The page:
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Hansen Arrest 03 (copy)

An unidentified bicyclist pedals down Northwest 16th Street last week, near the site where Genesis Hansen was arrested Oct. 13.

Body camera video from the controversial Oct. 13 arrest of an Oregon State University student in Corvallis will be released as soon as possible, most likely this week, according to a statement from the Oregon State Police.

The incident began when Senior Trooper Kelly Katsikis, who was on bicycle patrol, attempted to issue a citation to Genesis Hansen for riding her bike on the wrong side of a residential street near campus. Hansen refused to provide identification and was taken into custody by Katsikis and Corvallis Police Officer Donald Sheldon as other Corvallis officers stood by and a crowd of people looked on.

Hansen was arrested on charges of interfering with a peace officer and resisting arrest.

Afterward, she voiced outrage over how she was treated on her Twitter account. "I was wrongfully arrested today and I am going to hold those people accountable," she tweeted.

Bystanders who witnessed the encounter captured the arrest on video and shared that footage on social media, prompting claims of excessive force and racial bias against Hansen, who is African American.

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In a statement, the Oregon State Police said it was reviewing the situation and planned to release body camera footage taken by Katsikis as soon as possible in an attempt to clear the air.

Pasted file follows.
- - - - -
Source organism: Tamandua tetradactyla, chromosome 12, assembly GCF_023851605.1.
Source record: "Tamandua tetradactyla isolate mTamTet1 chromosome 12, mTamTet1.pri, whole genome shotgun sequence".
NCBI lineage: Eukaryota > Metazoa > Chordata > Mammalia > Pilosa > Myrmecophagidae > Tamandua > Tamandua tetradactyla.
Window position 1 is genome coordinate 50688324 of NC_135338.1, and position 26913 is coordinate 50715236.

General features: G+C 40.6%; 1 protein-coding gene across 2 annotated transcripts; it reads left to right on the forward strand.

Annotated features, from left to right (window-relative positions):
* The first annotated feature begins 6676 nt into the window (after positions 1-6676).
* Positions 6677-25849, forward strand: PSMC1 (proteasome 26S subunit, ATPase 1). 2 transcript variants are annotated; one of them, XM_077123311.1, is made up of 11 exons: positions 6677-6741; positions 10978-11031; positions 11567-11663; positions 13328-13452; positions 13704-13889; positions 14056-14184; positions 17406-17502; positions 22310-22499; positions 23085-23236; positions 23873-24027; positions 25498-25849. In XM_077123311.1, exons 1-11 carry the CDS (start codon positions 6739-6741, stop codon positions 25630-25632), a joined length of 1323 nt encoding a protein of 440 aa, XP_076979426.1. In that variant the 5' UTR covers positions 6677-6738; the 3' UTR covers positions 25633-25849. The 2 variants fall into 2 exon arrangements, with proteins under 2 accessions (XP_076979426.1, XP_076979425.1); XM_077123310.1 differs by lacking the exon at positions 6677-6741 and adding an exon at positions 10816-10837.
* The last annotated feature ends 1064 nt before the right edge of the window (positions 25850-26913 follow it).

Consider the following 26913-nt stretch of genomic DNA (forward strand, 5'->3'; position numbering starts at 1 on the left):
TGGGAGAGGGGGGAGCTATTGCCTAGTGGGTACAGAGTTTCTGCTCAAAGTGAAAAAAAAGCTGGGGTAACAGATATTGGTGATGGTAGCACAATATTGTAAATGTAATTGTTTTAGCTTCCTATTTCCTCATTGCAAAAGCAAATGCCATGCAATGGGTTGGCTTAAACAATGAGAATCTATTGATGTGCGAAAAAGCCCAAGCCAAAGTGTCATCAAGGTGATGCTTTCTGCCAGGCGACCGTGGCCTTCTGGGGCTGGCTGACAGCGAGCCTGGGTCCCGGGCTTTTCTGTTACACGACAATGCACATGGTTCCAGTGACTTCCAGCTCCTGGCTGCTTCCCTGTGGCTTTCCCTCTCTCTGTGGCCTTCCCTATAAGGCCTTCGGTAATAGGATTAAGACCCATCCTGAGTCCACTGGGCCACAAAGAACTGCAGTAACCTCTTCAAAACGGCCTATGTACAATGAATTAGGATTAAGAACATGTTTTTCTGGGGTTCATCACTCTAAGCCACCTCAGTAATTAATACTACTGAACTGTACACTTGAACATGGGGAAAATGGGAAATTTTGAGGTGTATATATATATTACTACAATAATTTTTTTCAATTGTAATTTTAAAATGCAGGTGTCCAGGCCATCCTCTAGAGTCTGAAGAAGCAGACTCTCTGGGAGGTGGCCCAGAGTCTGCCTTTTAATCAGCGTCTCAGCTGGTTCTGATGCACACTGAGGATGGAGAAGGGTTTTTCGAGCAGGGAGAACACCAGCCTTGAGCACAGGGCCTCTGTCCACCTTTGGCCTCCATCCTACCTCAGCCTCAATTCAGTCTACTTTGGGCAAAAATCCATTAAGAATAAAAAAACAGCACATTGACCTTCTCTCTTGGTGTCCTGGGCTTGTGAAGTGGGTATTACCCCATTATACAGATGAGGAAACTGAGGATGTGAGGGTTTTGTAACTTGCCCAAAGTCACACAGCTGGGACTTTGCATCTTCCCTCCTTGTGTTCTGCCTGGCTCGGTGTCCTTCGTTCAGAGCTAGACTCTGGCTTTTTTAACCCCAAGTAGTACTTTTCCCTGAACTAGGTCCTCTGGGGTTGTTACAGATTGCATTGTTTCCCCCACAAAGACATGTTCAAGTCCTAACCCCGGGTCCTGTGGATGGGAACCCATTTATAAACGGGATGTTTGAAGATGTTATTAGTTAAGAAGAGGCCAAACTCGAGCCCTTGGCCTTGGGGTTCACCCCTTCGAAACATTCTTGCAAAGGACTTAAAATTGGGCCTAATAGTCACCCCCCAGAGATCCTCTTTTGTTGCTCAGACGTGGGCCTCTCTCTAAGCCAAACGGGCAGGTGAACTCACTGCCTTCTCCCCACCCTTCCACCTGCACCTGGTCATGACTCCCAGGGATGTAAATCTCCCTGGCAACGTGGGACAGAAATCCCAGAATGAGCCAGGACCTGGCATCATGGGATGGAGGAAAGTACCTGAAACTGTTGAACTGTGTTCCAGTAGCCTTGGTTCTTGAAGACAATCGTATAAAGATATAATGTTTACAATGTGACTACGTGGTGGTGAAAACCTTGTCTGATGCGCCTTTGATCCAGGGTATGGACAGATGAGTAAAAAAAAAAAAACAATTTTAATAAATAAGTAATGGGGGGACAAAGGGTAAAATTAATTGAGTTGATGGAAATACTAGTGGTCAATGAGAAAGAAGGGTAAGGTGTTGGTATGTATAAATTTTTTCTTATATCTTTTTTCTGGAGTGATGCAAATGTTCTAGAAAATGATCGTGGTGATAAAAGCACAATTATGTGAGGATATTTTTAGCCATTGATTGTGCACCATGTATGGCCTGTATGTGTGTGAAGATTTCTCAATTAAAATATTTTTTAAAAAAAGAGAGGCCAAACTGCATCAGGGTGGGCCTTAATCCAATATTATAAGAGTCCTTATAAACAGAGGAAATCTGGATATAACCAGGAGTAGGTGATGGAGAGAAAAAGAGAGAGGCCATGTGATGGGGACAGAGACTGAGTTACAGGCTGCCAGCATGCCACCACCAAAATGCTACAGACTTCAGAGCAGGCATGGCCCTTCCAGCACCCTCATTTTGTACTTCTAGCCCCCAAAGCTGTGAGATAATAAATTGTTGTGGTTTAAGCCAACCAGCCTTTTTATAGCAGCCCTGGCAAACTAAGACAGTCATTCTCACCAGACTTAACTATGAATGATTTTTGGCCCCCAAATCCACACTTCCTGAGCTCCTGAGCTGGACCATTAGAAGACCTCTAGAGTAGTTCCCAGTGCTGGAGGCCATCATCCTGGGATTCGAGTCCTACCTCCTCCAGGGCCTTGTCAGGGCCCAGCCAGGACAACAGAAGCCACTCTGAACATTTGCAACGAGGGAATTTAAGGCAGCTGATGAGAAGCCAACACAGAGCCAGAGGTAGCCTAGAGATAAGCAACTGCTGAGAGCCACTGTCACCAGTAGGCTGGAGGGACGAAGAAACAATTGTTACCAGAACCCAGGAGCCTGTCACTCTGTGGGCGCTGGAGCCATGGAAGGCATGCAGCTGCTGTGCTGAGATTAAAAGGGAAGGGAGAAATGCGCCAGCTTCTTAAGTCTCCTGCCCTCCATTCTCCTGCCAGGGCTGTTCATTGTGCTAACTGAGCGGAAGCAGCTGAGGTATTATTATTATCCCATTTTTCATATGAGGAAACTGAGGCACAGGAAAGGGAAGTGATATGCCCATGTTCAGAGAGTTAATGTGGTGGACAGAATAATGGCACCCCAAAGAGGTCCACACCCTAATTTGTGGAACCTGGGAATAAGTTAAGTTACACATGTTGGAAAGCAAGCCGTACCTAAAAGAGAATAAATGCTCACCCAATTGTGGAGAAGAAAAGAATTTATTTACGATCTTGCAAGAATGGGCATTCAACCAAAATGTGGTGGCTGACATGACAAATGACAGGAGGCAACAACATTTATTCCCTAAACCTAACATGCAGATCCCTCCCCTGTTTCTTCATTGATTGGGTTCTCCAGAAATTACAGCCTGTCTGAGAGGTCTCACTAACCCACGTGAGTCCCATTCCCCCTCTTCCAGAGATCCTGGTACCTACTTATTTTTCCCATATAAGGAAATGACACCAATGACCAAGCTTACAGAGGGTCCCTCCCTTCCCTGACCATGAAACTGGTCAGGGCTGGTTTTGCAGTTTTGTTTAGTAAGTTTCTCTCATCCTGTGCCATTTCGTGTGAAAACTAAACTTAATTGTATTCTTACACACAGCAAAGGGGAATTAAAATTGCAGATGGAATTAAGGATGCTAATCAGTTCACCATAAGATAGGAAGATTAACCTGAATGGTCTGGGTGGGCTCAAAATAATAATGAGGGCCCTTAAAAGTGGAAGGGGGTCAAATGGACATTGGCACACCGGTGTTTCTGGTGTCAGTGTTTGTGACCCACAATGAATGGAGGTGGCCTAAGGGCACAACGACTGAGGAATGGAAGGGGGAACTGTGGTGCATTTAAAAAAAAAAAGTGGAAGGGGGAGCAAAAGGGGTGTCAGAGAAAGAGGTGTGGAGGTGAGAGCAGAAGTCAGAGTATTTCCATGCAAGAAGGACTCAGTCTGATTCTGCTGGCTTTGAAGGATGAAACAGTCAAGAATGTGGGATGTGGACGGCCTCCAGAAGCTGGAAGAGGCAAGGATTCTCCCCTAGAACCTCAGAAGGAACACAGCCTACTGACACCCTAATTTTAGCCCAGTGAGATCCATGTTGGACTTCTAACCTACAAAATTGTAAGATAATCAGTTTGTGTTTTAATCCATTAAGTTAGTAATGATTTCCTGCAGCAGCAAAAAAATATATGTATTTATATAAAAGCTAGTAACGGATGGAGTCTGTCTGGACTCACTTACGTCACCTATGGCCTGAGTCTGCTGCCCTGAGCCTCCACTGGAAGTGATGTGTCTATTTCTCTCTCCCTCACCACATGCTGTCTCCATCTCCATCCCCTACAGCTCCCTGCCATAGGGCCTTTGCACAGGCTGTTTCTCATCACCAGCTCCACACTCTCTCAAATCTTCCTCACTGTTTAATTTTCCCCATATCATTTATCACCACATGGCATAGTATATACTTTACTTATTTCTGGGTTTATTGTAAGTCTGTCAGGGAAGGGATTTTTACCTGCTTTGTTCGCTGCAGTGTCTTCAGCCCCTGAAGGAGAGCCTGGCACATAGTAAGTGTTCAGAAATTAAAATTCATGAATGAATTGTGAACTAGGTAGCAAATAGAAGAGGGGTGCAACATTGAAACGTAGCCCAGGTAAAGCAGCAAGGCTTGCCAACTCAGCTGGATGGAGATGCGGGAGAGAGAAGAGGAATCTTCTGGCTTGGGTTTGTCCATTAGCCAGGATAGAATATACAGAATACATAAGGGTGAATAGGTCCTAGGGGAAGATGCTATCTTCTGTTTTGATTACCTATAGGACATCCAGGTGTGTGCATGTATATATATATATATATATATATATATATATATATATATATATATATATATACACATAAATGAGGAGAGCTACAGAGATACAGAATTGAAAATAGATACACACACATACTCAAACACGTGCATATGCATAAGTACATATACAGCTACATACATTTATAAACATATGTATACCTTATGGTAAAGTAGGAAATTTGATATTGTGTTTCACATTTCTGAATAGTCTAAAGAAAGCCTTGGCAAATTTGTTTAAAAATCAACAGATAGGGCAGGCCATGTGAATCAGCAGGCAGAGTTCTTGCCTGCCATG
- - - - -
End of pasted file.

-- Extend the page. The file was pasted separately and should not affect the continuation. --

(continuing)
“We believe this video presents the best evidence of the contact,” the statement reads in part. “To be transparent the Oregon State Police is working to release the body camera video of the event in its entirety.”

However, the statement adds, state law requires that all the faces be blurred out before the video is released. The agency said it hopes to release the edited video early this week.

“As an agency that is committed to eliminating racial profiling and implicit bias in policing, allegations are being meticulously reviewed and we are compiling as much information as possible,” the statement says.

“For an agency that makes more than a quarter-million enforcement contacts a year, profiling complaints are a statistical rarity and — when made — we take them very seriously.”

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Reporter Bennett Hall can be contacted at bennett.hall@lee.net or 541-812-6111. Follow him on Twitter at @bennetthallgt.

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